Merkley Pushes Obama Administration to Streamline Foreclosure Assistance, Provide Report on TARP Funds used for Mortgage Modification

Washington, DC – Oregon’s Senator Jeff Merkley urged Treasury Secretary Timothy Geithner and Housing and Urban Development Secretary Shaun Donovan Wednesday to implement several improvements to the Home Affordable Modification Program (HAMP) to make mortgage modifications simpler and speedier for borrowers and counselors.  

 “We’ve done a lot to help Wall Street back on its feet, but way too little to help working families hold onto their homes.  There is wide consensus that we need to do more, so it’s extremely frustrating to see that foreclosure filings continue to outpace loan modifications,” Merkley said.  “I still believe that the Home Affordable Modification Program has the potential to assist troubled homeowners, but right now it’s not getting the job done.  We need to simplify the loan modification process and ensure that the TARP funding allocated for loan modification is serving that purpose.”

During several meetings this summer with lenders, loan servicers, HUD-certified counselors and attorneys who represent homeowners, as well as representatives from HUD, Fannie Mae, and Freddie Mac, Merkley received recommendations for improving the complex work of modifying home mortgages.

Merkley shared the most urgent suggestions to speed up and simplify the process in a letter sent Wednesday to Secretary Geithner and Secretary Donovan: 

  1. Electronic submission: Servicers should be required to create a single portal for submitting documents in an electronic format that can be accessed by all parties in a large loan servicer organization.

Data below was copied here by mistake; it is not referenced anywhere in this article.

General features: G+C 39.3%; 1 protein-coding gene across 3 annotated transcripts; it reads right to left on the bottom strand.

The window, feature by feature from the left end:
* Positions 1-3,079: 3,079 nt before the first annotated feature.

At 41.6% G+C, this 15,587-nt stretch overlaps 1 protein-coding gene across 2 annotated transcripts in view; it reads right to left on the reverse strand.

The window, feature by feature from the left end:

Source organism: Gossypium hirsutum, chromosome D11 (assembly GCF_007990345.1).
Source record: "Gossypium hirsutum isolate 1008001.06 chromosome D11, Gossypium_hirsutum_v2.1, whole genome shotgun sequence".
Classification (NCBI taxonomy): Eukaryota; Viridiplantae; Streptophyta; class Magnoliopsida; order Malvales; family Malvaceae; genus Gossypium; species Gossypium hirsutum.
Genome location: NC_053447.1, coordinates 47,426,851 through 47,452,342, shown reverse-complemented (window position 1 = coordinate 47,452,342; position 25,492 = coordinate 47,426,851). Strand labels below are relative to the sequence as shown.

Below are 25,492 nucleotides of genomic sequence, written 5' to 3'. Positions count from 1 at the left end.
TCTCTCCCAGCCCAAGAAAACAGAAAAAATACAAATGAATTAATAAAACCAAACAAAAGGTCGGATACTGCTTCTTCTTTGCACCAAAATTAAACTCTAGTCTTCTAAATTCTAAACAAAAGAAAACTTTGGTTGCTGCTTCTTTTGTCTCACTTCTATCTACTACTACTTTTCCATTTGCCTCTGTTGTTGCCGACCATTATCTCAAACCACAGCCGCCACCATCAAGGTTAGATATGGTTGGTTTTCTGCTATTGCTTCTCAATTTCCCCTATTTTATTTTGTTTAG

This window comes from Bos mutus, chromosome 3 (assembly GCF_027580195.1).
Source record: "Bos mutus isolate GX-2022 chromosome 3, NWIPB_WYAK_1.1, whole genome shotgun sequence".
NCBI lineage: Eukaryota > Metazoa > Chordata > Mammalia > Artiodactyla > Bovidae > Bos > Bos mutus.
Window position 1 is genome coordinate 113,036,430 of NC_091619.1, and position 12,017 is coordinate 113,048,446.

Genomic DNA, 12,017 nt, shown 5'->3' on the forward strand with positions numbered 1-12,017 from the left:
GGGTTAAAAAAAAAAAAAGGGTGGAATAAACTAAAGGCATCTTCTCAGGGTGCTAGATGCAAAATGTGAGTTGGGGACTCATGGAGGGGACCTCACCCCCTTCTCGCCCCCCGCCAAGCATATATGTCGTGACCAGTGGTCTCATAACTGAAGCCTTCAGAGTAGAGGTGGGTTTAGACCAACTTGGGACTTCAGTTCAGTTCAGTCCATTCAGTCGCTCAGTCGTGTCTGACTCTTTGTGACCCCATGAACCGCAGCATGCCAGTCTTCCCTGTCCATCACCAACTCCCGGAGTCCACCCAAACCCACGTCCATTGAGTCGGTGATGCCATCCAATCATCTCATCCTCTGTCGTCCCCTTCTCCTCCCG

2. Single Point of Contact: Each loan servicer should be required to assign a single point of contact for a given borrower so that borrowers and their counselors are not routed to a different modification agent each time they call. 
  3. Increased Transparency: To help borrowers and counselors know where they stand in the modification process, servicers should be required to establish an error correction and appeal mechanism, and counselors should be provided with escalation contacts for each loan servicer.  This will help to identify where problems are occurring and speed their correction.  If a modification is denied, information should be provided indicating the reason.
  4. HUD-certified Counselors: Counselors play a critical role in the modification process and should be supported to a much greater degree.  Loan servicers should be required to share a wider range of information with HUD-certified counselors for whom the borrower has signed a release of information authorization.
  5. Credit Ratings: We also need to make sure that mortgage modification programs do not unnecessarily harm borrower credit rating during the trial modification period.  HAMP urgently needs a single, authoritative definition of “imminent default” so that borrowers can receive assistance before they damage their credit ratings. 

In a separate letter sent to Secretary Geithner, Merkley also pushed for the release of the total actual and expected obligations of TARP funds for loan modifications offered through HAMP as of September 1, 2009 as well as month-by-month projections of these expenditures for the next six months.  While the Administration committed to using $75 billion on direct modifications, it is unclear how much has actually been directed to that purpose.

“I supported the second release of TARP funds on the promise that $50 to 100 billion would go to help families keep their homes.  Six months after the announcement of the Treasury program, we still have no accurate information on how much has been obligated.  This information should be provided immediately to give Congress and the American public a better understanding of Administration’s efforts to help homeowners,” Merkley said.